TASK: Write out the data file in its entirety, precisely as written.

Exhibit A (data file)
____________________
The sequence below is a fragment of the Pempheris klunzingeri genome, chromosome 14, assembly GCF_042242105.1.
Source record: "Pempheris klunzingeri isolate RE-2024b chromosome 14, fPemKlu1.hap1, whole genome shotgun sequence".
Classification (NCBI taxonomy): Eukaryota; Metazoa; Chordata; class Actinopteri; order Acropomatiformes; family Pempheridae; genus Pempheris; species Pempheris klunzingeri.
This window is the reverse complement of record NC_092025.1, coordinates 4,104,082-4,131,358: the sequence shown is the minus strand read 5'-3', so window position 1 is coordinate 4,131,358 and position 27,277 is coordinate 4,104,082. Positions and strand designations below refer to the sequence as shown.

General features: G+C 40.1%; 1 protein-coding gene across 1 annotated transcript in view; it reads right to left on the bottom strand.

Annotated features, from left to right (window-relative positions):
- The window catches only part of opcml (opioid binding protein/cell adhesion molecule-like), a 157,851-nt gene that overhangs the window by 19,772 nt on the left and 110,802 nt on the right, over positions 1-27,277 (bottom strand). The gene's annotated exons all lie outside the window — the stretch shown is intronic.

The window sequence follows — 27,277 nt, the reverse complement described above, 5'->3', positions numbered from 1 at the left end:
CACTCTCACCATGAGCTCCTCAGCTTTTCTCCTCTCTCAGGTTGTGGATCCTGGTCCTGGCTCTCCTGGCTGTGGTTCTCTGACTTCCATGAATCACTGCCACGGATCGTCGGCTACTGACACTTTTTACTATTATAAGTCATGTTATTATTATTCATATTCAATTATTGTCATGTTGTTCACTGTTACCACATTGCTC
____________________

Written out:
The sequence below is a fragment of the Pempheris klunzingeri genome, chromosome 14, assembly GCF_042242105.1.
Source record: "Pempheris klunzingeri isolate RE-2024b chromosome 14, fPemKlu1.hap1, whole genome shotgun sequence".
Classification (NCBI taxonomy): Eukaryota; Metazoa; Chordata; class Actinopteri; order Acropomatiformes; family Pempheridae; genus Pempheris; species Pempheris klunzingeri.
This window is the reverse complement of record NC_092025.1, coordinates 4,104,082-4,131,358: the sequence shown is the minus strand read 5'-3', so window position 1 is coordinate 4,131,358 and position 27,277 is coordinate 4,104,082. Positions and strand designations below refer to the sequence as shown.

General features: G+C 40.1%; 1 protein-coding gene across 1 annotated transcript in view; it reads right to left on the bottom strand.

Annotated features, from left to right (window-relative positions):
- The window catches only part of opcml (opioid binding protein/cell adhesion molecule-like), a 157,851-nt gene that overhangs the window by 19,772 nt on the left and 110,802 nt on the right, over positions 1-27,277 (bottom strand). The gene's annotated exons all lie outside the window — the stretch shown is intronic.

The window sequence follows — 27,277 nt, the reverse complement described above, 5'->3', positions numbered from 1 at the left end:
CACTCTCACCATGAGCTCCTCAGCTTTTCTCCTCTCTCAGGTTGTGGATCCTGGTCCTGGCTCTCCTGGCTGTGGTTCTCTGACTTCCATGAATCACTGCCACGGATCGTCGGCTACTGACACTTTTTACTATTATAAGTCATGTTATTATTATTCATATTCAATTATTGTCATGTTGTTCACTGTTACCACATTGCTC